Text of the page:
So why isn’t everybody sparring?

It is a strange thing in martial arts that most students don’t want to spar.

Last week I went to my son’s athletic competition. In the last twenty years the coaching and preparation has become a lot more scientific. I was watching people performing dynamic warm up exercises of the type I learned in China. Twist steps, lunges, crouches, jumping etc. They now understood, as my teacher did, to engage different muscles, fire up the nervous system, prepare the body for their event. BUT THEN THEY DID THEIR EVENT. Perhaps it was running, jumping, or, in my son’s case, throwing a hammer. The point is that the exercises were used because they found them helpful in improving their performance. In ‘Traditional’ martial arts, I see a different scenario.

Imagine if last week’s athletic event was full of Kung Fu people: They would endlessly talk about whose exercises were most effective: “Oh, we have our hand HERE when we lunge” etc. but then, when they finish their preparations, they go home without actually doing their event. Perhaps the medals were given according to whose warm ups were prettiest, or who knew the most warm up sequences. Bizarre, isn’t it?

Not everybody is going to fight competitively in a cage. For most people, training to learn some skills for self defence, being able to ‘handle themselves’ gives a lot of confidence and benefit. In the same way- not everybody who practises running is going to be an Olympian. They are doing it for fun, so they do not need to put themselves through all of the gruelling preparations that a professional athlete does. They do, however, need to actually run!  In the same way: people who are learning martial arts for fun or self defence, do not need to be punished hard, hit full force in the head etc. They do, however, need to spar.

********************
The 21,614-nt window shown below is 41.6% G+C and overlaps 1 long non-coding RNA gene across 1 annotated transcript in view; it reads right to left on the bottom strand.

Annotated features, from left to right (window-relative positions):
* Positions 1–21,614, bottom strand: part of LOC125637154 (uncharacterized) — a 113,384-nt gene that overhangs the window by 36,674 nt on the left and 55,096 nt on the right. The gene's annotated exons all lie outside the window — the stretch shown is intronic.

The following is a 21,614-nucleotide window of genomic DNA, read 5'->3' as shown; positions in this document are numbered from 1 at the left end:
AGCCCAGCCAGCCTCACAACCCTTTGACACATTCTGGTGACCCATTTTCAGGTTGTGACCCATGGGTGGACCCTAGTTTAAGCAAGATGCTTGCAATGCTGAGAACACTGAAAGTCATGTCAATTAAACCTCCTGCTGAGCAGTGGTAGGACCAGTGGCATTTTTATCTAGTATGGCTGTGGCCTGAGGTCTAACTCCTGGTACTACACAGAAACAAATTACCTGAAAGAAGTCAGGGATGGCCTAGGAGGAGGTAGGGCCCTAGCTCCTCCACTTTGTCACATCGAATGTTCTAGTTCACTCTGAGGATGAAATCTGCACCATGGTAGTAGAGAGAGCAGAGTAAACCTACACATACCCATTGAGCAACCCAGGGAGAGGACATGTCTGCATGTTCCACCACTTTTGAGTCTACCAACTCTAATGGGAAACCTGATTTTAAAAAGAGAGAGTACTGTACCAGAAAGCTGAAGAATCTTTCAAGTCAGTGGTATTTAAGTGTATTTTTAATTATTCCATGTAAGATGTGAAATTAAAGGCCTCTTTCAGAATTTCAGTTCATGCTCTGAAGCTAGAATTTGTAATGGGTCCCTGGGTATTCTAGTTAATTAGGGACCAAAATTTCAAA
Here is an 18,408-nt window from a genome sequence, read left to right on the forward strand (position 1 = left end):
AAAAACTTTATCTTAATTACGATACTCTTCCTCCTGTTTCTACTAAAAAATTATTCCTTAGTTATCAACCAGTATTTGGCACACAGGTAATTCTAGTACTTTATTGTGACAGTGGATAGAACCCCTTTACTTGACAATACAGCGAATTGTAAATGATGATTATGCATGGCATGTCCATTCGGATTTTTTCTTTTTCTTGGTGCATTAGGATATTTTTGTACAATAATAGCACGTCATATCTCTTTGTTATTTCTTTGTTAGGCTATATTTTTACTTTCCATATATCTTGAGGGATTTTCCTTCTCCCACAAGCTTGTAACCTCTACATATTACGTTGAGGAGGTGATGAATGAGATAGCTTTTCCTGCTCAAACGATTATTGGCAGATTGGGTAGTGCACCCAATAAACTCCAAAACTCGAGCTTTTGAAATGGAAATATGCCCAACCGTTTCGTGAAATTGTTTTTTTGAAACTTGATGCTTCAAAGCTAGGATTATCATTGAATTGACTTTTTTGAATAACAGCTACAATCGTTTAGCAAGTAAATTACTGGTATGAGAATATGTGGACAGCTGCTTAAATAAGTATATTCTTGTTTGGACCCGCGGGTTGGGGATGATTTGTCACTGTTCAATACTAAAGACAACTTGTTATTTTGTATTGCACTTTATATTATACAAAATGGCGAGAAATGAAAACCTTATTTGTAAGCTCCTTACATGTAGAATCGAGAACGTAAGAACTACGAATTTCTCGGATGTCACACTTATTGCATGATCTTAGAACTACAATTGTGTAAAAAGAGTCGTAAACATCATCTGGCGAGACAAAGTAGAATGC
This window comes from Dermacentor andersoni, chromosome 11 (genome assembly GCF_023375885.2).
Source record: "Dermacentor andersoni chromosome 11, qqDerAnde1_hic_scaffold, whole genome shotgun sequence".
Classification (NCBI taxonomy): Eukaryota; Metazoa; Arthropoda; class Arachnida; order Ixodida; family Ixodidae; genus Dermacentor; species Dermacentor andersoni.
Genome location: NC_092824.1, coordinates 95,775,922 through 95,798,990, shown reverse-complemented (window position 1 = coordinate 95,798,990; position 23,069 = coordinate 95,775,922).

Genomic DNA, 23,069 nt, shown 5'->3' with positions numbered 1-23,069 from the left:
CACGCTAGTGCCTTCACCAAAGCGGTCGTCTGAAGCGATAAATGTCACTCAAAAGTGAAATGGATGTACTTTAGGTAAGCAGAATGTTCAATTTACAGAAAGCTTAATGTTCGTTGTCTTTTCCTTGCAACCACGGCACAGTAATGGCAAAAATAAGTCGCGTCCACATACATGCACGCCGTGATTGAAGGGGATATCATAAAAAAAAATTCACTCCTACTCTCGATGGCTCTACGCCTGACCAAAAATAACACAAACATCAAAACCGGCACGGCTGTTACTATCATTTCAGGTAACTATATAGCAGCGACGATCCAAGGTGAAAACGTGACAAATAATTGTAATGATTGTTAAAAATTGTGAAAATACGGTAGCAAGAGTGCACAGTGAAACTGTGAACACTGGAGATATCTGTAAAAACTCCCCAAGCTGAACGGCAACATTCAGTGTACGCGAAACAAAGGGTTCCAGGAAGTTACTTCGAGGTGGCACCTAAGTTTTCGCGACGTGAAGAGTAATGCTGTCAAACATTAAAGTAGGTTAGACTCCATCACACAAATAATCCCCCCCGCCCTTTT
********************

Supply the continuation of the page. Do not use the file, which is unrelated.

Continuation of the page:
We are very lucky today. In my school I have mats on the floor and walls. We have sparring EVERY DAY. Students can put on shin pads, gloves, helmets, groin guars and have a great time! We can wrestle,kick, punch and ground fight. Save your power for the pad rounds and work on timing, distance and strategy. Like tiger cubs: Leave your claws in, roll around and have fun.

Watch the video below: Alex is an undefeated MMA fighter with 7 fights. Rory is an (amateur) British title holder. Where is all the blood?? Cage fighters are brutal, aren’t they?? That actually looks like fun- that can’t be right!

THIS IS SPARRING. SPARRING IS NOT FIGHTING.

When you spar, you are working on improving skills. If your opponent is much better- you’re going to be working on defence! If you are better, you are perhaps going to be working attacks. When both people are fairly even, you are looking for opportunities, set ups, strategy. There is no intent to hurt, but you can realistically mix it up without it turning into a game of tag.

My theory is that as long as people don’t spar, they can fool themselves that they are more skilful than they really are. Once you spar, you lose that illusion. My Kung Fu class has a lot of people that love to practise forms, ask for the applications of a move, but never learn to really apply it in free sparring because they don’t like the fact that it won’t work straight away. You’ve got to fail a lot of times before you ‘get it’ – like Edison and his light bulb!

I am not just talking about Kung Fu people either- I have a very busy MMA fitness class. It’s an excellent workout and people practise combinations on heavy bags and ground and pound bags. They are effective, battle tested moves. But the sparring class afterwards has far fewer participants than the fitness class. Perhaps it is fear of getting hurt? I don’t think so- injuries are rare, football is probably more dangerous!

It’s the fact that you’ve learned a cool combo- you look good on the bag. The first time you try it in sparring the other guy doesn’t let you do it! He moves or counters- spoilsport! What’s worse- he even kicks you in the leg or takes you down. The indignity!!

Here’s an important lesson- If you expect to go into a sparring class and look like you do on the bag or doing a form, you are in for a disappointment. You can embrace the honest truth and start the most satisfying journey, or stay in fantasy land. But there’s no real benefit there. In your heart you know its not going to work- if it was you’d be sparring every night, wouldn’t you?

It’s ego that stops us. Ego is why we cant ‘lose face’. The truth, however, is that the way to succeed is to fail a bunch of times. In sparring in a good class, the only thing that gets hurt is your ego. In self defence, however, the consequences are far worse. This means that people practise martial arts for YEARS without proper sparring are still insecure and actually now are MORE scared of confrontation because they have more invested in being ‘unbeatable’.

Get out of your comfort zone- it’s where all the cool stuff happens.

 

 

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